Originally posted on Fox Sports Detroit  |  Last updated 1/9/12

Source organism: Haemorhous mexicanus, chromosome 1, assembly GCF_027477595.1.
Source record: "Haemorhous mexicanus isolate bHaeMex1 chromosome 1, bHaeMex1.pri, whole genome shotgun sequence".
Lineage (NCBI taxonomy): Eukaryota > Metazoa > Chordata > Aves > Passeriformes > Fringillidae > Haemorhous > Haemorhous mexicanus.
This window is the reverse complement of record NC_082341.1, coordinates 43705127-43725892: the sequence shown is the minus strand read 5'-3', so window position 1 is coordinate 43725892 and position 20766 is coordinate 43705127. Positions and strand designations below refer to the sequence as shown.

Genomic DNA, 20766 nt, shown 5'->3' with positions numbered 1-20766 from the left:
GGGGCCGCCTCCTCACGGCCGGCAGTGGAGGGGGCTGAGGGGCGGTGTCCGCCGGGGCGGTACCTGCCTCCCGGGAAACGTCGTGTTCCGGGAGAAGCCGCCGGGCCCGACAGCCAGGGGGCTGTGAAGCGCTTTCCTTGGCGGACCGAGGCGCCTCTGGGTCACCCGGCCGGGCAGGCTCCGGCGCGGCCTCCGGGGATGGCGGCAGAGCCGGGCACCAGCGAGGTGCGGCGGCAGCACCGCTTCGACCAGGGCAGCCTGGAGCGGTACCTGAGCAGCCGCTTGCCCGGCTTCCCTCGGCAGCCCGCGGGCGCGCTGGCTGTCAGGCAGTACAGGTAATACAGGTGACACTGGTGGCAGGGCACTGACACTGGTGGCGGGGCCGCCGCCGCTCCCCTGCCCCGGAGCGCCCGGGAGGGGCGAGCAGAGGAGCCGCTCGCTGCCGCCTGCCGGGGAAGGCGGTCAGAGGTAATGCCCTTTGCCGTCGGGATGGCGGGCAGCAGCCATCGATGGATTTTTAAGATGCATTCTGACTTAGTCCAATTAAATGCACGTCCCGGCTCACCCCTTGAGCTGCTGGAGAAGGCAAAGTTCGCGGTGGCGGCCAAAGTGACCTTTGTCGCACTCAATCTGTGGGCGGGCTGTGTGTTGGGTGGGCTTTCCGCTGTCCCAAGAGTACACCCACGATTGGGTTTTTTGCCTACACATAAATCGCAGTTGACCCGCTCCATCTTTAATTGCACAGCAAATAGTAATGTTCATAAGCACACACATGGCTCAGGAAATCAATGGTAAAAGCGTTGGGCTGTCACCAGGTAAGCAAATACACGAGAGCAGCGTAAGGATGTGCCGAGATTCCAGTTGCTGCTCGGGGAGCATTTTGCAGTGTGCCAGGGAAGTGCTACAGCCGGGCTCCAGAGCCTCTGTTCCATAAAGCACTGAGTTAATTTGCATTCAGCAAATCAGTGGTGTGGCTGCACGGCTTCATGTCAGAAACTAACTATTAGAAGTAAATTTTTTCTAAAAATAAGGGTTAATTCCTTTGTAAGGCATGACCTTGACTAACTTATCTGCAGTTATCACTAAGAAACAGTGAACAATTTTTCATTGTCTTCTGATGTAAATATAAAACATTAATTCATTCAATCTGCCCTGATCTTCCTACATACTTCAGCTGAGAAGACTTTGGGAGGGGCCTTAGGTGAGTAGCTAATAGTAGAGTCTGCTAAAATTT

The state of Michigan did not get completely shut out in Major League Baseball's Hall of Fame vote, revealed Monday afternoon. Former University of Michigan player Barry Larkin, the longtime Cincinnati Reds shortstop, was the only player elected to the Hall of Fame. Larkin earned 86 percent of the votes, jumping from 62.1 percent in last year's voting, the largest one-year increase since 1948. Two of the stars from the Tigers' 1984 championship team, Jack Morris and Alan Trammell, both had significant increases but not enough to reach the 75 percent mark for election. However, it appears Morris' campaign is gaining momentum, as he went from 53.5 percent last year to 67 percent this year. Trammell saw his percentage grow from 24.3 percent last year to 36.8 percent this year. Larkin's election actually is good news for both Morris and Trammell. In Morris' case, he's just eight percentage points away from the magical 75 percent mark. Larkin made more of a leap than that in one year. Of course, Morris does have that cranky reputation to contend with, despite having mellowed in recent years. The other main issue some voters have with him is his career 3.90 ERA, which Morris addressed with longtime Detroit News Tigers beat writer Tom Gage. "The constant knock is how can you put a guy in with a 3.90 ERA," Morris told Gage. "I wish someone would have told me that when I was in Double A ball, because I could have been leading the league in ERA for many years. I don't know if I would have won as many games as I did, but I could have had a heck of an ERA. "I never worried about that, though. I went out there to win the game -- and if, because of that, I'm fortunate enough to get into the Hall of Fame someday, that would be wonderful. Granted, I've wanted it was much as anybody and I want it now as much as I ever have. But there are no guarantees." Interestingly, FOX Sports' Ken Rosenthal, after seeing Morris' jump, admitted, "I haven't been a Morris voter but am I going to be the one guy keeping him out? It's going to force me to reconsider strongly." If you look at the statistics for Larkin, a shortstop who played at the same time as Trammell, it's been well-documented that they have similar numbers. Trammell: 2,293 games, 1,231 runs, 2,365 hits, 185 home runs, 1,003 RBIs, .352 on-base percentage, .285 batting average, four Gold Gloves. Larkin: 2,180 games, 1,329 runs, 2,340 hits, 198 home runs, 960 RBIs, .371 on-base percentage, .295 batting average, three Gold Gloves. Of if you prefer the currently favored WAR (wins above replacement) stat, Trammell's is 66.9 and Larkin's is 68.9. Several baseball writers who are voters published their ballots and quite a few voted for both Trammell and Larkin, like longtime writer Mel Antonen. "Biggest injustice on the ballot with 24.3 percent of the vote last season," Antonen wrote. "He's the American League version of Larkin. "He played in the offensive shadow of Cal Ripken Jr. and the defensive shadow of Ozzie Smith. Still, Trammell defined the 1980s Detroit Tigers, won the 1984 World Series MVP and finished with more hits than Larkin. Trammell helped revolutionize the shortstop position into an offensive force. He's got four years left on the BBWAA ballot to make the Hall. Tough call on whether he will make it." Or consider cbssports.com's Scott Miller, a former Minnesota Twins beat writer who had plenty of opportunities to see Trammell play in person: "That he received only 24.3 percent of the vote last year is thoroughly embarrassing -- for the voters, not for Trammell," Miller said. "Three of his contemporaries at shortstop from the 1970s and 1980s sailed into Cooperstown: Cal Ripken Jr., Robin Yount and Ozzie Smith. No way the gap between them and Trammell is this large." If you like WAR, you might love WAAS, which stands for Wins Above All-Star level, a system for Hall of Fame voting promoted by Peter Keating in the most recent ESPN the Magazine. Keating looks at a player's WAR each year, subtracts 2.5 from each season and adds up the total. Any season in which the adjusted WAR is a negative is dismissed because WAAS is supposed to evaluate peak performance. Using the fact that there are approximately 200 former big-league players in the Hall, Keating places 20 WAAS as the cutoff for Hall of Fame-level players. Keating said that Ron Santo, who was elected by the veterans committee, had a WAAS of 38.4, better than 60 percent of third basemen in the Hall of Fame. Although not impressed with the first-year eligibles, Keating said, "But several returning candidates are worthy, including Jeff Bagwell (45.2) and Edgar Martinez (34.8), truly great hitters, and Alan Trammell (32.1), Barry Larkin (31.7) and Tim Raines (27.0), whose all-around play produced many high-WAAS seasons." With Keating's system, Morris would be on the outside looking in with a 13.7 WAAS. Based upon the way voting trends are going, Morris looks like he has a very good chance to be elected in the next year or two. Trammell, however deserving, will need some help.
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